Mary Katherine Ham

TNR's new in-house critic blog, where smart critics to our right and left rebut articles on our site, struck me as the kind of thing nobody could dislike, but Matthew Yglesias finds a way: I think this is an idea whose spirit one can’t help but applaud, but that doesn’t really make a ton of sense. After all, there’s nothing currently stopping Jim Manzi or Michael Kazin from offering criticism of TNR content on the websites of publications they’re already affiliated with.

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Ezra Klein summarizes Peter Orszag's tenure as budget director by, appropriately, focusing on Orszag's central accomplishment of pushing for ways to make health care more efficient: Where most people assumed that controlling health-care costs would eventually mean confronting the dread specter of "rationing," Orszag, taking his cue from reams of research showing that states that spent a lot of money on per capita Medicare spending didn't have better outcomes than states that spent much less, argued that a substantial portion of each dollar we spend on health care is wasted.

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A few weeks ago, Mary Katherine Ham at the Weekly Standard featured this quote from Nancy Pelosi: "Think of an economy where people could be an artist or a photographer or a writer without worrying about keeping their day job in order to have health insurance." Ham proceeded to riff on Pelosi's desire to subsidize people who don't work -- "If liberal Boomers such as Nancy Pelosi insist on creating government incentives for a generation of people to be unemployed artists who nonetheless have their health care paid for by productive members of society, there will be fewer productive membe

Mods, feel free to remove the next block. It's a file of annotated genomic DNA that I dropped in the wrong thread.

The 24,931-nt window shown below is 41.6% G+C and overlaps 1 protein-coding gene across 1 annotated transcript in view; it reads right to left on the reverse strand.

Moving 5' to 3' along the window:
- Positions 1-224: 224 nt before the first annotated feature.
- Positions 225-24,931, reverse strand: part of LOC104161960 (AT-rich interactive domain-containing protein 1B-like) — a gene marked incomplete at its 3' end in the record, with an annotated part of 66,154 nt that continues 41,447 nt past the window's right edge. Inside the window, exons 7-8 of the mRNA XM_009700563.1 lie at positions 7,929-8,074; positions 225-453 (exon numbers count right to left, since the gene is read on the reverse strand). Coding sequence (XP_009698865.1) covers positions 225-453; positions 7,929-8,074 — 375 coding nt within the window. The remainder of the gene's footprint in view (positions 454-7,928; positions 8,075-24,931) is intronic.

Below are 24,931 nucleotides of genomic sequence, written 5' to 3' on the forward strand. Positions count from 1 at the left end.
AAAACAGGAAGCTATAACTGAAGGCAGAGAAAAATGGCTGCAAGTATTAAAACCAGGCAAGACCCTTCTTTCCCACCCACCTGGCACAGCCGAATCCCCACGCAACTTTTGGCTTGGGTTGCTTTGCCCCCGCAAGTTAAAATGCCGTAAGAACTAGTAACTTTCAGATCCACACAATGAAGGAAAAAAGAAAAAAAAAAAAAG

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Smoked Ham

Mary Katherine Ham at The Weekly Standard features this quote from Nancy Pelosi touting health care reform: "Think of an economy where people could be an artist or a photographer or a writer without worrying about keeping their day job in order to have health insurance." and launches an extended riff about how the Democrats want to subsidize sloth: If liberal Boomers such as Nancy Pelosi insist on creating government incentives for a generation of people to be unemployed artists who nonetheless have their health care paid for by productive members of society, there will be fewer productive mem

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How far can the Weekly Standard sink? Time will tell, but the cover of its current issue gives a pretty good sense of its depth at the moment. Accompanied by the cover line "Here the People Rule," the illustration--it's a bit small here, but I'll gladly link to a larger version if I find one--is of, well, an angry white mob.

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